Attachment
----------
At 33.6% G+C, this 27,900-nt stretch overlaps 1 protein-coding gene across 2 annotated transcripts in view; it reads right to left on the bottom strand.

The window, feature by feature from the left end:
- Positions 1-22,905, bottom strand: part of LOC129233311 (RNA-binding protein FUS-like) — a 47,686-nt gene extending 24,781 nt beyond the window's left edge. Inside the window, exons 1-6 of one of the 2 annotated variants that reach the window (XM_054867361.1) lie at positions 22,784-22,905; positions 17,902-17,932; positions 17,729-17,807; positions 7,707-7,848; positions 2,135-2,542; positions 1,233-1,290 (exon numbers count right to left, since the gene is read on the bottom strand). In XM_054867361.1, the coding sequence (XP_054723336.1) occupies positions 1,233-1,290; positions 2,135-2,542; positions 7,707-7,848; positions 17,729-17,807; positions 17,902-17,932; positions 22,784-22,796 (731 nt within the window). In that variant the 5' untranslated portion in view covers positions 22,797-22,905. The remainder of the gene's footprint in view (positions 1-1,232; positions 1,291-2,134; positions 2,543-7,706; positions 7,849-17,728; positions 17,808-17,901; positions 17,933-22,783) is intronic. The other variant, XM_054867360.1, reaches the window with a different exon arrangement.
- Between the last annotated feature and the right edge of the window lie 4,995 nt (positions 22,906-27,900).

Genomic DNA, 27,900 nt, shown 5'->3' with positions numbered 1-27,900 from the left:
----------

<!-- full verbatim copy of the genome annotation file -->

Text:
At 33.6% G+C, this 27,900-nt stretch overlaps 1 protein-coding gene across 2 annotated transcripts in view; it reads right to left on the bottom strand.

The window, feature by feature from the left end:
- Positions 1-22,905, bottom strand: part of LOC129233311 (RNA-binding protein FUS-like) — a 47,686-nt gene extending 24,781 nt beyond the window's left edge. Inside the window, exons 1-6 of one of the 2 annotated variants that reach the window (XM_054867361.1) lie at positions 22,784-22,905; positions 17,902-17,932; positions 17,729-17,807; positions 7,707-7,848; positions 2,135-2,542; positions 1,233-1,290 (exon numbers count right to left, since the gene is read on the bottom strand). In XM_054867361.1, the coding sequence (XP_054723336.1) occupies positions 1,233-1,290; positions 2,135-2,542; positions 7,707-7,848; positions 17,729-17,807; positions 17,902-17,932; positions 22,784-22,796 (731 nt within the window). In that variant the 5' untranslated portion in view covers positions 22,797-22,905. The remainder of the gene's footprint in view (positions 1-1,232; positions 1,291-2,134; positions 2,543-7,706; positions 7,849-17,728; positions 17,808-17,901; positions 17,933-22,783) is intronic. The other variant, XM_054867360.1, reaches the window with a different exon arrangement.
- Between the last annotated feature and the right edge of the window lie 4,995 nt (positions 22,906-27,900).

Genomic DNA, 27,900 nt, shown 5'->3' with positions numbered 1-27,900 from the left: